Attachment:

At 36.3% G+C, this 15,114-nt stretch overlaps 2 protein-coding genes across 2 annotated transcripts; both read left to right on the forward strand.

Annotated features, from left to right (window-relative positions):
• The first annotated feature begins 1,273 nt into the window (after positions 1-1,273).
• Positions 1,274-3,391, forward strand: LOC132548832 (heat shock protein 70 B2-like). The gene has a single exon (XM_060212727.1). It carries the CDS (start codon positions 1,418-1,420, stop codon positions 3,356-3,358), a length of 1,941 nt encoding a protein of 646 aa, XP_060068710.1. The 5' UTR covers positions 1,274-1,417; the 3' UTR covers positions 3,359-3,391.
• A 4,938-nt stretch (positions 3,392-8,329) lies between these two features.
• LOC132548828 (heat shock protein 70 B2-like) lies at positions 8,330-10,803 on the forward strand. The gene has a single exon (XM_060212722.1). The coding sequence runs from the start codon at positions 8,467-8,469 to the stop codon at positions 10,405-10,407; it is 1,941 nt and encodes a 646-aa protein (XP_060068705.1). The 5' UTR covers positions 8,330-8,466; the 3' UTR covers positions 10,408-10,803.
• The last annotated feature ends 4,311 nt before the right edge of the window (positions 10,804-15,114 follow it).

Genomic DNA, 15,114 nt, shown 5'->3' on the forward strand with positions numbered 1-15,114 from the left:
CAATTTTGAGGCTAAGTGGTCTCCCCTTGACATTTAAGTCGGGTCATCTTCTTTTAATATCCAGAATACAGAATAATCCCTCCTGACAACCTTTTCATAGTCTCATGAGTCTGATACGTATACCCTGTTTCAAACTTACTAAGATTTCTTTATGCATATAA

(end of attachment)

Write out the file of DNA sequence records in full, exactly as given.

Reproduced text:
At 36.3% G+C, this 15,114-nt stretch overlaps 2 protein-coding genes across 2 annotated transcripts; both read left to right on the forward strand.

Annotated features, from left to right (window-relative positions):
• The first annotated feature begins 1,273 nt into the window (after positions 1-1,273).
• Positions 1,274-3,391, forward strand: LOC132548832 (heat shock protein 70 B2-like). The gene has a single exon (XM_060212727.1). It carries the CDS (start codon positions 1,418-1,420, stop codon positions 3,356-3,358), a length of 1,941 nt encoding a protein of 646 aa, XP_060068710.1. The 5' UTR covers positions 1,274-1,417; the 3' UTR covers positions 3,359-3,391.
• A 4,938-nt stretch (positions 3,392-8,329) lies between these two features.
• LOC132548828 (heat shock protein 70 B2-like) lies at positions 8,330-10,803 on the forward strand. The gene has a single exon (XM_060212722.1). The coding sequence runs from the start codon at positions 8,467-8,469 to the stop codon at positions 10,405-10,407; it is 1,941 nt and encodes a 646-aa protein (XP_060068705.1). The 5' UTR covers positions 8,330-8,466; the 3' UTR covers positions 10,408-10,803.
• The last annotated feature ends 4,311 nt before the right edge of the window (positions 10,804-15,114 follow it).

Genomic DNA, 15,114 nt, shown 5'->3' on the forward strand with positions numbered 1-15,114 from the left:
CAATTTTGAGGCTAAGTGGTCTCCCCTTGACATTTAAGTCGGGTCATCTTCTTTTAATATCCAGAATACAGAATAATCCCTCCTGACAACCTTTTCATAGTCTCATGAGTCTGATACGTATACCCTGTTTCAAACTTACTAAGATTTCTTTATGCATATAA